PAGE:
July 14, 2015

Chris Matthisenby Chris Matthisen

You have probably heard of setting SMART1 goals, WIG2 goals, HARD3 goals and many other kinds of goal setting acronyms that encourage us in the best ways to accomplish an objective. No matter what acronym you use many of us find that the journey in achieving our goals creates a lot of frustration and stress. I want to share with you a simple truth in goal setting that has liberated many people from the negative emotional baggage that tends to accompany our goals. Let me start out by saying that this is neither a method to follow nor a plan to fulfill. This paper deals more with how we conceptualize our goals.

A and B Goals

“A” Goals
Goals can be broken down into two basic parts, “A” Goals and “B” Goals. “A” goals require no one else in order to accomplish them. For example, I want to set a goal where I will commit to read one book a week for the next year. This is an “A” goal because it requires only me, myself, and I to accomplish it.

“B” Goals
“B” goals are just as important as “A” goals but they require the assistance of another person to accomplish them. We can call these goals “DESIRES” to distinguish them from “A” or Real Goals. For example: at work, I may set a goal for achieving a 10% increase in sales over this next year. This is a “B” goal because it depends on the cooperation of other people (i.e. those whom I sell to).

When people attempt to accomplish “B” goal desires with “A” goal expectations, they get frustrated(Figure 1). We will also tend to mistreat others with some form of emotional discipline (anger, criticism, put downs etc.). What happens here is that we are trying to manipulate others to get on board with our agenda. It won’t always work the way we anticipate.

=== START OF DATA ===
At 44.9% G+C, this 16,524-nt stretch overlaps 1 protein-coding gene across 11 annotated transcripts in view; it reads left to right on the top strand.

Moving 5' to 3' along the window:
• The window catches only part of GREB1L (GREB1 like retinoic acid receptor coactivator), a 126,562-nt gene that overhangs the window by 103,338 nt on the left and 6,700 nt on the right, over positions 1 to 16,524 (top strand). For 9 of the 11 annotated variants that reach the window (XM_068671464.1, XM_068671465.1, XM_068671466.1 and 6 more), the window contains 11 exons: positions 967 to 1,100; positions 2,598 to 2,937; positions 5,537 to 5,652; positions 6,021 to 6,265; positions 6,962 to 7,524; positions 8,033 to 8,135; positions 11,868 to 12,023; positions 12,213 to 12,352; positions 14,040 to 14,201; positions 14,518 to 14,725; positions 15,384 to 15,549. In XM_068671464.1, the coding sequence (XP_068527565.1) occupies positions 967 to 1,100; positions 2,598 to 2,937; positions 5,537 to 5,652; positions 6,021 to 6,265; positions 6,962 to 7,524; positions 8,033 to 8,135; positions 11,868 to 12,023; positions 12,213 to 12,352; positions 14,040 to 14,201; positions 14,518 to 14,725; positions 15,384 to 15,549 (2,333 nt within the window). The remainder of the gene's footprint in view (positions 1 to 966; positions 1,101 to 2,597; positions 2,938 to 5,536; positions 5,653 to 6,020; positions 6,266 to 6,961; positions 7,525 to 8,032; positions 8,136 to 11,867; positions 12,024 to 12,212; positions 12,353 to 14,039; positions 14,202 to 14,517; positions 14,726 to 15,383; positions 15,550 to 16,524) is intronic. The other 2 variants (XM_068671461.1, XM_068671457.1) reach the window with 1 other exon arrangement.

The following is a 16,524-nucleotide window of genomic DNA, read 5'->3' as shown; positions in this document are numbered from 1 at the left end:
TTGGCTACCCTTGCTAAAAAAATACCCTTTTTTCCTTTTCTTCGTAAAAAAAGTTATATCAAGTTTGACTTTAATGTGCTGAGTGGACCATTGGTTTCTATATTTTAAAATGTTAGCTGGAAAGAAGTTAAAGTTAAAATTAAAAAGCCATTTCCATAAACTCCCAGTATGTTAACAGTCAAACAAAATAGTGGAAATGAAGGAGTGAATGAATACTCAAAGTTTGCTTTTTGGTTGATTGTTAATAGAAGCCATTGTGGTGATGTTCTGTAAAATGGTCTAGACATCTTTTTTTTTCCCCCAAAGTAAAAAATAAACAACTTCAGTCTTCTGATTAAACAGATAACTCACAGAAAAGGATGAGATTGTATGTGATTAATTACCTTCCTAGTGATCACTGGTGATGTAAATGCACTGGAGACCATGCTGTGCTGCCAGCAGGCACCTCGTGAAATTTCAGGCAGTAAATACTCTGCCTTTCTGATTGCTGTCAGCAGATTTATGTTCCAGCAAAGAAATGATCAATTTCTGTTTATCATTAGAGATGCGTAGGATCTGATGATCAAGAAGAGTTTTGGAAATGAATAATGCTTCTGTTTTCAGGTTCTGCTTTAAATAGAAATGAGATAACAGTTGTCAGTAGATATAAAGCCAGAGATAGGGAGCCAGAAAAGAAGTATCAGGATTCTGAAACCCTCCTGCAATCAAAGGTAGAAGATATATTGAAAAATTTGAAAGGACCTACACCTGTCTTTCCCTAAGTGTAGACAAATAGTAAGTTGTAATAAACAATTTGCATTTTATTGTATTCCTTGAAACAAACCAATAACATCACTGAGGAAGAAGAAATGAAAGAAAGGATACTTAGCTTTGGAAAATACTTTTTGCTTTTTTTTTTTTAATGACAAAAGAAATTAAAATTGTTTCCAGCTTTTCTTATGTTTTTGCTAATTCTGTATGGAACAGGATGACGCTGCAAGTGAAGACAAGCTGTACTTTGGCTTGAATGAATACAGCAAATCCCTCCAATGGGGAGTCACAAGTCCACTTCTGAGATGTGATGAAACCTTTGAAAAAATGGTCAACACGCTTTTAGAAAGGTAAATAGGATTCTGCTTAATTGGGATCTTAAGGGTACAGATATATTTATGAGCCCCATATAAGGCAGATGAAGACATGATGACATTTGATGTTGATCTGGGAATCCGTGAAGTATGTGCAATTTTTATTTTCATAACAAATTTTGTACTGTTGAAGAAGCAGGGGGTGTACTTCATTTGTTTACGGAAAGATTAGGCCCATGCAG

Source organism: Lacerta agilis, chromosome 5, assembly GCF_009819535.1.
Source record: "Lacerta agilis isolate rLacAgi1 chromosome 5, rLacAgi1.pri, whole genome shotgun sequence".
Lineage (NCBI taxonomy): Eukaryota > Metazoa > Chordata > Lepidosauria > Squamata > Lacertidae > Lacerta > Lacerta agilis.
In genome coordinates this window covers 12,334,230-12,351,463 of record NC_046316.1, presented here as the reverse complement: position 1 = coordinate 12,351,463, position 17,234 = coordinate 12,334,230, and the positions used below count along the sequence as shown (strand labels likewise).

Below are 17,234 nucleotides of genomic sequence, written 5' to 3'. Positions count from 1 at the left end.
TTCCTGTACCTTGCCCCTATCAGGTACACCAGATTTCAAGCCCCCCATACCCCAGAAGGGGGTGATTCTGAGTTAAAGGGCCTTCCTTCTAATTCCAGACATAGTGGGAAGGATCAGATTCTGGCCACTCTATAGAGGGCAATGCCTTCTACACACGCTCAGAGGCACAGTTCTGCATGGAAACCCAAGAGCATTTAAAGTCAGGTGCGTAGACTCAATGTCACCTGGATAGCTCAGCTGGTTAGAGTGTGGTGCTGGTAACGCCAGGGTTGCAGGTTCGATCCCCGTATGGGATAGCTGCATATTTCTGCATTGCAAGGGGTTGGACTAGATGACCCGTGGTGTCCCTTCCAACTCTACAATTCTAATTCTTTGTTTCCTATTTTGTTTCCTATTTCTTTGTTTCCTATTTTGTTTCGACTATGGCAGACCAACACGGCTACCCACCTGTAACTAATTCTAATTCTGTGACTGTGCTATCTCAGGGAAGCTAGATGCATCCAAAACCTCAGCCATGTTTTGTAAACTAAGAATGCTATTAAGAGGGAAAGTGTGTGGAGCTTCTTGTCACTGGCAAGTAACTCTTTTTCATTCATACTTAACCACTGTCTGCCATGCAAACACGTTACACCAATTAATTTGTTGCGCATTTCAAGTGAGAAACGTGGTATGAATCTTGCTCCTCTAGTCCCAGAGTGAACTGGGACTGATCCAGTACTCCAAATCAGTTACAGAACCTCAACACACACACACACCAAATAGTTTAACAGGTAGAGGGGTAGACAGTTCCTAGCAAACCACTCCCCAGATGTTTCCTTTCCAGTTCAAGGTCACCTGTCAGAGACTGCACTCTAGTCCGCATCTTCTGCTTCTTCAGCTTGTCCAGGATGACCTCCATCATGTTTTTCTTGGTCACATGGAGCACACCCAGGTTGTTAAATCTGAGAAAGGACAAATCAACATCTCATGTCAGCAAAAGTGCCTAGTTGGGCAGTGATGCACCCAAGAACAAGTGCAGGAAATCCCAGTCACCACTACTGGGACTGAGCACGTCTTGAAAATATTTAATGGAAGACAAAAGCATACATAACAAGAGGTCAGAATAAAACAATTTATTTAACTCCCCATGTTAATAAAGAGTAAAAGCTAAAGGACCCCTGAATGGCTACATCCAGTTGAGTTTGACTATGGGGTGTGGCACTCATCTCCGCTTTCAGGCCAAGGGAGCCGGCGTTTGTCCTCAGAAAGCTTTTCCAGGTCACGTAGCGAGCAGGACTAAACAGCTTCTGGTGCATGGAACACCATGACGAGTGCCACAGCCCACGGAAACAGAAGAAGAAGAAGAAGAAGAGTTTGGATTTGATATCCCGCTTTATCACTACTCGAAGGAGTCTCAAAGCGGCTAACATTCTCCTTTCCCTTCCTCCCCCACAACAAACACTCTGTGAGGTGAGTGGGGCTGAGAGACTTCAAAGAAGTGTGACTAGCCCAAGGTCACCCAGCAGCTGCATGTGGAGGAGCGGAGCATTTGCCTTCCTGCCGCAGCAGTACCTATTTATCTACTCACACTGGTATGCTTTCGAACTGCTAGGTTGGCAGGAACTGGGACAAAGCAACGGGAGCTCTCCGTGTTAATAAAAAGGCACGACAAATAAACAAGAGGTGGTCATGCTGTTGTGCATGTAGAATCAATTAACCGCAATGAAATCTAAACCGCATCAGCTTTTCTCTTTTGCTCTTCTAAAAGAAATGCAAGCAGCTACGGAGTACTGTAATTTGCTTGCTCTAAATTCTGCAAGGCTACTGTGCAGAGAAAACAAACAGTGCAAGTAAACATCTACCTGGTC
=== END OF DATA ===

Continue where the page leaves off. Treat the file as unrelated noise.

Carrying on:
Accomplishing “B” Goals
The way to deal effectively with “B” goals is to break them down into their lowest common denominators that will allow you to influence or accomplish “A” goals. For example; if you set a “B” goal to increase sales by 10% you will need to set an “A” goal that says something like: I will call 10 people a week regarding this product/service, or I will set up a system that will help track my contacts and prospects. Both “A” goals will influence your “B” goal.

If we focus on accomplishing the things we can control (“A” goals) we will experience less stress and frustration in our world. Everyone is working their own agendas and it takes more than a commanding, charismatic person to influence them off their agendas and onto goals that are mutually beneficial for all – be it at work or home. A proper understanding of “A” and “B” goals will allow everyone to live at peace. Whatever important “B” goals that are left undone by the end of the day – entrust them to God

“Commit your work to the LORD, and your plans will be established.” Proverbs 16:3
“May he grant you your heart’s desire and fulfill all your plans!” Psalm 20:4

Interested in continuing the conversation about this or other discipleship issues?
Contact Chris – chrisfm@rogers.com

1SMART definitions are attributed to Peter Drucker’s management by objectives. The first known use of the term occurs in the November 1981 issue of Management Review by George T. Doran
2WIG goals discussion can be found in the book “The 4 Disciplines of Execution” by, Chris McChesney, Sean Covey, and Jim Huling. Copyright ©2012 by FranklinCovey Co. Free Press, Neyw York, New York.
3HARD goals are explained in Hundred Percenters; challenging your employees to give it their all and they’ll give you even more 2nd ed. by: Mark Murphy. Copyright ©2014, McGraw Hill Education Toronto, Canada. Hard Goals : The Secret to Getting from Where You Are to Where You Want to Be by: Mark Murphy, McGraw-Hill, Copyright ©2010, Toronto, Canada.


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